Chew On This also has a NY Wheel, which is much more detailed since the creator lives in NYC, but less colorful. The Forty Culinary Herbs wheel is the real treasure, as it shows herbs you never would have thought to use and different ways to use and preserve them. It's a great way to find ideas for a simple quick supper as it shows what herbs go best with various ingredients like poultry or fish. I've been cooking with lots of fresh herbs lately and also growing them myself. I don't think I'll be able to grow all forty in my apartment though!
Reading the fat acceptance bloggers on Jamie Oliver's new show, is a typical argument of theirs goes like "Food Revolution is awful because it is portraying fat people as unhealthy! Plenty of skinny people are unhealthy too, but they target the fat people for shaming!"
I totally agree with that actually. Focus on appearances distracts from real health problems. It's easy to pick on people who are overweight, but food related illness doesn't discriminate based on weight. As a skinny adolescent, I suffered from all kinds of terrible health problems related to my diet. Candy and soda didn't make me overweight, but it surely contributed to the stomach problems, headaches, and fatigue I suffered from.
As a child growing up the South, many of my friend's fathers succumbed to heart attacks. They were slim men in their 40s.
The old argument that being obese isn't genetic because where are all the the fat hunter-gatherers? While a few statues from the Stone Age seem to glorify curvy ladies, skeletal evidence has yet to be found. BUT there is strong evidence that gene expression can be determined by the maternal diet, gut bacteria, and environmental toxins. All three have been linked to obesity. There is no question that some people are going to have a much harder time with their weight than others. And once someone is obese for a long it's likely that the metabolism is altered enough that they are going to really have a tough time losing it and keeping it off.
Because of an appearance-focused approach to health, plenty of skinny people I know think they are healthy despite eating terrible diets. Not to stereotype, but while Swedes I knew when I lived in Sweden ate relatively healthy, sugary alcoholic drinks and bags of gummy "godis" were a regular part of their diets. For awhile I was confused...how were people eating these awful candy gummy craps and sugar berry flavored vodka soda and looking so good? The answer is probably in the healthy full fat whole foods that are still part of the diet there (in America we both eat crap AND don't eat much nutritious food). But when I started meeting my friend's parents it became clear that there are still effects to these foods, they just show up later. Sweden isn't too far away from the United States in heart disease rates.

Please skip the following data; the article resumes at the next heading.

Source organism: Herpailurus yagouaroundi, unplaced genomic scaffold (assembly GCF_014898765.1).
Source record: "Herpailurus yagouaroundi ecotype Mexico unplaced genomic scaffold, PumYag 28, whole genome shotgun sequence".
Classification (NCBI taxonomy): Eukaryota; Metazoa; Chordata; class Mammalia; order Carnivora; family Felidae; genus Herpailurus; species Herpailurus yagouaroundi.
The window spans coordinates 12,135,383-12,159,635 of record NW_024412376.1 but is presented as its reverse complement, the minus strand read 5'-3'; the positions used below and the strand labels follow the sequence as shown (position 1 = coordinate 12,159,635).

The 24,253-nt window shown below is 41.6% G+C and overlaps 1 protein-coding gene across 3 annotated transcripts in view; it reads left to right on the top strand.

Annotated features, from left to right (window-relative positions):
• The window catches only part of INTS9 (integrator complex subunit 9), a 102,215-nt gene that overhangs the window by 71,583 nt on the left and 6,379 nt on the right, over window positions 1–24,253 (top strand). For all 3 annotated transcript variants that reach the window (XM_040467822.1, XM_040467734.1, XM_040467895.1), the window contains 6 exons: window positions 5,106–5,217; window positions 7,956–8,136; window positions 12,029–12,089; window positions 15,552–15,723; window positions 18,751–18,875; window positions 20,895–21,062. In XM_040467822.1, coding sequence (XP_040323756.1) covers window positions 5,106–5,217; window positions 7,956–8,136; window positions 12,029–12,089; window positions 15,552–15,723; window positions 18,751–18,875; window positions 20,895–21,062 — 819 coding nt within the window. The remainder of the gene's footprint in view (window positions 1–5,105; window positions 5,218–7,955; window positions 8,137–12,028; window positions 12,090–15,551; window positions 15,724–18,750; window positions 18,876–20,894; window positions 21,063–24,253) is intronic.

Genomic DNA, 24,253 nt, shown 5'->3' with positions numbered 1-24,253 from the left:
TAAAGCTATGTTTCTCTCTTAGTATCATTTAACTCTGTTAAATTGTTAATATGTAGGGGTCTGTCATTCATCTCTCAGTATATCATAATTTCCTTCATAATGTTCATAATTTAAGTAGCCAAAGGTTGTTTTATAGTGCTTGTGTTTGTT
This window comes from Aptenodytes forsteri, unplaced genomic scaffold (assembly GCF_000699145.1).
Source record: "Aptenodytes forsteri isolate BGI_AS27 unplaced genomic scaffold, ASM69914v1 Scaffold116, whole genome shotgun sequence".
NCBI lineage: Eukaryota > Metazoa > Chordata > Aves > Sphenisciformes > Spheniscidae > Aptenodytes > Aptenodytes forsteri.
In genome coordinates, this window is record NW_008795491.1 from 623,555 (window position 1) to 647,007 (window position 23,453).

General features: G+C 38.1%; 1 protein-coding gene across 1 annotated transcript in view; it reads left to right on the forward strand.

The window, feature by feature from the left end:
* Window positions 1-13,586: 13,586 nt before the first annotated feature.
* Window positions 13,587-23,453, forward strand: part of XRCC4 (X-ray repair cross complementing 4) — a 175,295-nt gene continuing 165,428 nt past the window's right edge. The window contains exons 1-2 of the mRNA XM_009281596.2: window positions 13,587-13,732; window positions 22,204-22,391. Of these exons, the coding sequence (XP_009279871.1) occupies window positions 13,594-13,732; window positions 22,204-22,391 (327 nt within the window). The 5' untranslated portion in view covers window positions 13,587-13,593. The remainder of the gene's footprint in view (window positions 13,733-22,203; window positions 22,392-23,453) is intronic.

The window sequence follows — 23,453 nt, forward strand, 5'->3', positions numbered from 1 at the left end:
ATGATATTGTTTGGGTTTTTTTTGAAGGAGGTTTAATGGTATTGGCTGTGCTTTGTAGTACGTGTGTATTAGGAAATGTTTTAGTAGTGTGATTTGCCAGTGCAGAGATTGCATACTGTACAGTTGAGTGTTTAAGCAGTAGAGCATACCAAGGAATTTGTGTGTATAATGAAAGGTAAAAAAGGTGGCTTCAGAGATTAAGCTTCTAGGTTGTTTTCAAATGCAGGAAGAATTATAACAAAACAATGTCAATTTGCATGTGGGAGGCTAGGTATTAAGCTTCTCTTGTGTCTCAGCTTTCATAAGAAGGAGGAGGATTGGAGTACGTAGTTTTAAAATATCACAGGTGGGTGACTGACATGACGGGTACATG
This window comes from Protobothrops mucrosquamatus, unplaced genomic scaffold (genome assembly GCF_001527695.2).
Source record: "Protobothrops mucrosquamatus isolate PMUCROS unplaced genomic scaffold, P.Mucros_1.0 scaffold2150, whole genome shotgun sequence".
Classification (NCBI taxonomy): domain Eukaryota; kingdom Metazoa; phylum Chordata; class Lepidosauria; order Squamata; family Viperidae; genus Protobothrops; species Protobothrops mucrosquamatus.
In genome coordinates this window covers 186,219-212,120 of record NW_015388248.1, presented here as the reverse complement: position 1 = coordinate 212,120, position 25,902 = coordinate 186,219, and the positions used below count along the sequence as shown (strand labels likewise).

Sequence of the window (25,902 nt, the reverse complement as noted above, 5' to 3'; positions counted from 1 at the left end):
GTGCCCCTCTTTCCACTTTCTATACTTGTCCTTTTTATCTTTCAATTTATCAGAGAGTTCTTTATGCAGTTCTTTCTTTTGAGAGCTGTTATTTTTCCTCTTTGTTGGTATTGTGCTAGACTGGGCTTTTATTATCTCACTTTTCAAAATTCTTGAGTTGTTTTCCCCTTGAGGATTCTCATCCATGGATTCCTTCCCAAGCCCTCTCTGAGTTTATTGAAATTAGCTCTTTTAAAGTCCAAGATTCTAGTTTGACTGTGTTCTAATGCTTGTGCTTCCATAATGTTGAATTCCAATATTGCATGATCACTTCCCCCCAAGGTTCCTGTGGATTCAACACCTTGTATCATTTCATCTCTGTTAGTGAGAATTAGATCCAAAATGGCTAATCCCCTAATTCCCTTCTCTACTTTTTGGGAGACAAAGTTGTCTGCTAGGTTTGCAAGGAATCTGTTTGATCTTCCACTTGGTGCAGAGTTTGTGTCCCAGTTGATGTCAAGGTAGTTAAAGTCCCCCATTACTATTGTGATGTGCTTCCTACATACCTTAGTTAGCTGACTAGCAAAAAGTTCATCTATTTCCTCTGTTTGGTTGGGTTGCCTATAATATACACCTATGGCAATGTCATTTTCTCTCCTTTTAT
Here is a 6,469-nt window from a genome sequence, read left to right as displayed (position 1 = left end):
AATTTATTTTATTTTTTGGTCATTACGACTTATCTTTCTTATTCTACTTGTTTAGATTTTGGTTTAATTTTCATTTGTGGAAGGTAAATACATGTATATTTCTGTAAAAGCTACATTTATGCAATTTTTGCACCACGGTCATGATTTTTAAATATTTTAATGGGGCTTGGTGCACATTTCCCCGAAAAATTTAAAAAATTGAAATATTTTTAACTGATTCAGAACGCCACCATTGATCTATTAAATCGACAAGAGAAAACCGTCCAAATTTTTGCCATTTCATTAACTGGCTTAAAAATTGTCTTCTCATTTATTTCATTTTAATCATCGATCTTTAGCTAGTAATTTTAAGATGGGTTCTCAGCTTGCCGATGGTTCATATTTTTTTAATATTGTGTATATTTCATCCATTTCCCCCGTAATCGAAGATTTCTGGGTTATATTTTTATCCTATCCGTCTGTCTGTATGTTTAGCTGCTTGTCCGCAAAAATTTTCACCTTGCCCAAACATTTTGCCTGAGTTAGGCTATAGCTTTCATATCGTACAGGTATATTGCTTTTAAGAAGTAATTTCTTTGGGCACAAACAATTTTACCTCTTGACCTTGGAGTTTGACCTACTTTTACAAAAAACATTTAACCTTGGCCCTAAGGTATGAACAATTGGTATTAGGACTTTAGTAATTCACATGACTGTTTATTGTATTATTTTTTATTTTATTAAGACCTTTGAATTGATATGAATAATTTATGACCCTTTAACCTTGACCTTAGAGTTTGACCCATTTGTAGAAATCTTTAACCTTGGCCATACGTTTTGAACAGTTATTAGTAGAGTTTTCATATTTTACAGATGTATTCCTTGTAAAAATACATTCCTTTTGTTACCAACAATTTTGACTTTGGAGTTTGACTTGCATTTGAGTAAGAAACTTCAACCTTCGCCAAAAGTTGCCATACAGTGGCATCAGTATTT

For all the blather about Americans being fat, Eastern Europe leads for heart disease per capita. Type 2 diabetes is really hitting other countries hard too- India in particular, despite their "healthy vegetarian diet." So much for meatless Mondays having a huge health effect...but really, what India and Hungary have in common is love for fried processed carbs and massive amounts of sugary desserts without much actual nutrition in between. But maybe diet isn't really even that much of a factor: "In a study of Japanese migrants in the United States the cultural upbringing was the strongest predictor of coronary heart disease. Those who were brought up in a non-Japanese fashion but preferred the lean Japanese food had a heart attack almost twice as often as those who were brought up in the Japanese way but preferred fatty American food."
In the focus on food we often forget about other factors like lifestyle.
I applaud Jamie's expose of the venality of our school lunch system, but I just don't think some homemade pasta is going to cut it. Also as a Southerner, I'm also a little annoyed that it's not a fellow Southerner leading this effort. One of the principles popular in the food justice movement is providing both healthy AND culturally appropriate food. It's too bad that the Southern culture has really been lost.
I often hear about how sending away the Native Americans to government schools caused them to lose their culture. But it wasn't just Native Americans who lost their culture because of government schools. Watch the food being served to those kids in Food Revolution. Some people think Southern food is fried pablum like that, but it's not. They aren't being served Southern food, they are being served industrial gruel. In fact, I'm sure real Southern food is illegal under the USDA guidelines. That's too bad, because my Southern ancestors were living into their late 80s even a hundred years ago on ham hocks, collard and mustard greens, turtle soup, crawfish, buttery grits, and full fat buttermilk. The awful Paula Deen flour and sugar creations are to Southern food what fry bread is to Indian food- neither authentic nor traditional.